The plasmonic properties of nano-Ag strongly depend on its size, shape, and dielectric medium that surrounds it.  In fact, the latter dependency can be exploited in biosensing. Most biomolecules have a higher refractive index than buffer solutions so when attached on nano-Ag, the local refractive index increases shifting the Ag extinction (absorption and scattering) spectrum. Biosensors utilizing plasmonic nanostructures (local surface plasmon resonance-LSPR) are advantageous over commercial thin, plasmonic, continuous films (surface plasmon resonance-SPR).  Triangular nano-Ag particles made by lithography were deposited on substrates to monitor interactions between biomolecules, such as biotin-streptavidin and to monitor two biomolecules related to Alzheimer's disease. , Nano-Ag cubes or rhombi can also be employed in biosensing of protein interactions. Lately, nano-Ag plasmonic biosensors are promising for cancer detection. ,, Recently, the employment of silica-coated nano-Ag as biosensors for the detection of bovine serum albumin was demonstrated with excellent solution dispersion and limited antibacterial activity. Bioimaging plasmonic particles, such as nano-Ag, can be detected by numerous optical microscopy techniques and are advantageous over commonly used fluorescent organic dyes that decompose during imaging (photobleaching). In contrast, nano-Ag is photostable allowing thus its use as a biological probe to monitor continuously dynamic events for an extended period of time.  The plasmonic properties of such small metallic NP enable them also to be employed also as an in vivo therapeutic tool. Plasmonic particles are conjugated to biological targets such as cancer cells or tissues and are used to absorb light and convert it into thermal energy.  This destroys the targets by thermal ablation, enabling such particles to be used in a non-invasive cancer treatment. Typically, gold NP are used as they are relatively less toxic than nano-Ag. In fact, this potential toxicity of plasmonically superior nano-Ag is its main limitation since it may destroy the cell motivating the development of hermetically-coated nano-Ag.  There are two ways to employ nano-Ag for bioimaging: Either incubated with cells and monitor their physical interactions and uptake or to functionalize the nano-Ag surface with a biomolecule that binds specifically to sites on the cell membrane. The former is easier as the latter needs a specific biofunctionalization molecule. Nano-Ag particles incubated with neuroblastoma cells were detected nicely under dark-field illumination but exhibited toxicity.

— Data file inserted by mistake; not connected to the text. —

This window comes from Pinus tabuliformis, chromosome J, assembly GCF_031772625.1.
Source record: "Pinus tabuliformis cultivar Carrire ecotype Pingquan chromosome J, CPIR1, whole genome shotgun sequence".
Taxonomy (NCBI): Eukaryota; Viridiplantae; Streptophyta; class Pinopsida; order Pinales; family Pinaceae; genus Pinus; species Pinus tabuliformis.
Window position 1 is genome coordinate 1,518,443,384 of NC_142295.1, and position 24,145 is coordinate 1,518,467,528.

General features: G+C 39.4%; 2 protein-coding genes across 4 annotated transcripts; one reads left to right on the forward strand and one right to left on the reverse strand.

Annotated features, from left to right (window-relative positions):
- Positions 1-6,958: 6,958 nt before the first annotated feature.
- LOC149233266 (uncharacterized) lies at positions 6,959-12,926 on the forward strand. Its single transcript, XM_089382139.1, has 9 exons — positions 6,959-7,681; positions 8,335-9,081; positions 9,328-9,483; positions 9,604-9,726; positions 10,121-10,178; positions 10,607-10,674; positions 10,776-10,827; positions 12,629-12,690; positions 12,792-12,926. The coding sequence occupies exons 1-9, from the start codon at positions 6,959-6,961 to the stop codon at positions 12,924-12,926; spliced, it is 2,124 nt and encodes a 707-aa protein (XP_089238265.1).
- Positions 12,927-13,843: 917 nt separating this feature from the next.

Nanosilver in therapeutics
Wound dressing: Antiseptic agents are now considered for the treatment of localized skin and wound infections because they have a lower propensity to induce bacterial resistance than antibiotics. One example of the early use of Ag in wound care is Ag sulfadiazine cream, developed in the 1960s, for the treatment of burns. Recently, a trend toward the use of wound cover dressings that contain Ag has been evident, and today, a selection of foam, film, hydrocolloid, gauze, and dressings with Hydro fiber technology impregnated with Ag are commercially available. ,
Future therapeutic directions of Silver nanoparticles
Magnetic field hyperthermia: Cancer treatment with AC magnetic field